Danville Street Sighting - 1948 Pontiac DeLuxe Torpedo Convertible
This was easily one of my favorite cars to photograph so far this year. Which is funny, given that the 1948 Pontiacs have never been on my short list of favorite cars. There are just so many cool Art Deco details on this beast, I couldn't help myself.
Pontiac was getting ready to reveal its all-new 1949 lineup when their postwar Torpedo range was refreshed for one more year. The DeLuxe Torpedo was available with a straight six or eight-cylinder engine, neither of which were particularly notable. What was notable, however, was the addition of the Hydra-Matic automatic transmission as an option. Pontiac was the third GM brand to receive the fully automatic gearbox (Buick's Dynaflow automatic was a different design), and buyers must have loved it because 71% of all 1948 Pontiacs came equipped with one.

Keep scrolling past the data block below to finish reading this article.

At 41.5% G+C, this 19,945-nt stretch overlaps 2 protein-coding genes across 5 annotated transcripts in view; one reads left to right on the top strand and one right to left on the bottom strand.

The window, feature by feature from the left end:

It was news to me to learn that Silver Streak 8 is not the car's model name, but rather the sales name of the L-head straight-eight engine. Silver Streak was also a design theme lasting from the 1930s into the mid-1950s, consisting of bright chrome "streaks" extending from the center of the grille up over the hood and, on occasion, down the trunk lid as well. Perhaps Silver Streak should have been the actual model name, as "DeLuxe" sounds generic and in 1948 was used by Ford, Plymouth, Dodge, DeSoto, Oldsmobile, Packard, Chevrolet and Kaiser. Torpedo was a less common name, used by Buick and more famously by Tucker that year.
This Torpedo is a beautiful example, a fine driver that could hold its own at local shows. The body is lovely, the trim is all there, and the chrome is good. The only blemishes I found were a couple of rock chips and a small dent in one of the hubcaps. I'm sure it's a fairly recent restoration but it looks gorgeous, down to the tan and brown interior with its beige Bakelite knobs and steering wheel, wonderful Art Deco AM radio and clock. It was a lucky find on a sunny Saturday and I'm very happy to have had the chance to shoot it. This blog needs more '40s cars!